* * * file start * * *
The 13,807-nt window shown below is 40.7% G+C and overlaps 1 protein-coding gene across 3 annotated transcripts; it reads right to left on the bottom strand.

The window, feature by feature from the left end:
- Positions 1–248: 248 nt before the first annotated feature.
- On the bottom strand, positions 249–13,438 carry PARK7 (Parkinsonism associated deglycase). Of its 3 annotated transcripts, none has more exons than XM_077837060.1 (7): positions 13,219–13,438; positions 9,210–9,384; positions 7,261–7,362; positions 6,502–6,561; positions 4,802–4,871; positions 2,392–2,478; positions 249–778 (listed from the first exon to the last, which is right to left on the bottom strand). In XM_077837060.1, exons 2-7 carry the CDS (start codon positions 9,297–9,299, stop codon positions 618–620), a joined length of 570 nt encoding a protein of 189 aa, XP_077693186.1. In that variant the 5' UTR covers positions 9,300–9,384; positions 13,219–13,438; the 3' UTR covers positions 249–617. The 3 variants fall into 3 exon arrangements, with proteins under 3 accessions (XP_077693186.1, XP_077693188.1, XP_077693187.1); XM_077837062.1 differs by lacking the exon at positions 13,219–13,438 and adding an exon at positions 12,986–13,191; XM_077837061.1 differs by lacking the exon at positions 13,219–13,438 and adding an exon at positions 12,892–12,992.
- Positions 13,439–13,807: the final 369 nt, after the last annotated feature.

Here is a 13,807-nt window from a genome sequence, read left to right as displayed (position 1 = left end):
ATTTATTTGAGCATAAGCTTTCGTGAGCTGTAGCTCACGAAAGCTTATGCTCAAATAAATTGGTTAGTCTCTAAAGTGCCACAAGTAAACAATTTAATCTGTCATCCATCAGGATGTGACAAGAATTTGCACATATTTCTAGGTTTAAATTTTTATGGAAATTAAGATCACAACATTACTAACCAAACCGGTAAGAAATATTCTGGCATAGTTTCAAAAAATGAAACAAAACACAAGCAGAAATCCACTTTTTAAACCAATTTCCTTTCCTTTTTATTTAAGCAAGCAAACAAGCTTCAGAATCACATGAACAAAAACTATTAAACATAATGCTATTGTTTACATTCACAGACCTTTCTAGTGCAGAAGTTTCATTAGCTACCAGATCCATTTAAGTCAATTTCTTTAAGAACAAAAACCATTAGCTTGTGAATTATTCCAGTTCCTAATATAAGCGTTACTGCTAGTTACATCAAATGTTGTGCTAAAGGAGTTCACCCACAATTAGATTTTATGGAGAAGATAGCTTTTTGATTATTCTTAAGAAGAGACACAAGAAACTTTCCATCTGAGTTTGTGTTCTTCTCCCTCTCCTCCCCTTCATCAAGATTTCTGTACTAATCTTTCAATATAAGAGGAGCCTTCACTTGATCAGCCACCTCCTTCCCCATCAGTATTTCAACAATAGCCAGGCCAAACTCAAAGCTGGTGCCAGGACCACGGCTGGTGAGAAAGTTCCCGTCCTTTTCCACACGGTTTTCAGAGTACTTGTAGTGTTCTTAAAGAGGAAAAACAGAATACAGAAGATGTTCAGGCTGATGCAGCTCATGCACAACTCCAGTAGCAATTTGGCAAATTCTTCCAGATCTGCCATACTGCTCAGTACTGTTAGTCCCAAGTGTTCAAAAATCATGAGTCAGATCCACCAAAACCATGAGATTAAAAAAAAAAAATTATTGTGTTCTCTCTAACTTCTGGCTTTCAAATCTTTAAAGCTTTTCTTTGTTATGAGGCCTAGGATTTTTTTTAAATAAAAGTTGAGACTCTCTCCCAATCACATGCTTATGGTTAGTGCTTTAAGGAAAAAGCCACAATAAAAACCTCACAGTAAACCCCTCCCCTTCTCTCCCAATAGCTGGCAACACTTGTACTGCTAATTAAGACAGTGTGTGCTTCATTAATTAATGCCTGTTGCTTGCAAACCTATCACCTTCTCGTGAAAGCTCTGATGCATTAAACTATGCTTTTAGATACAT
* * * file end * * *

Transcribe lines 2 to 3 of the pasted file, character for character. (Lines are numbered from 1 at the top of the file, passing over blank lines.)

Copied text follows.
The window, feature by feature from the left end:
- Positions 1–248: 248 nt before the first annotated feature.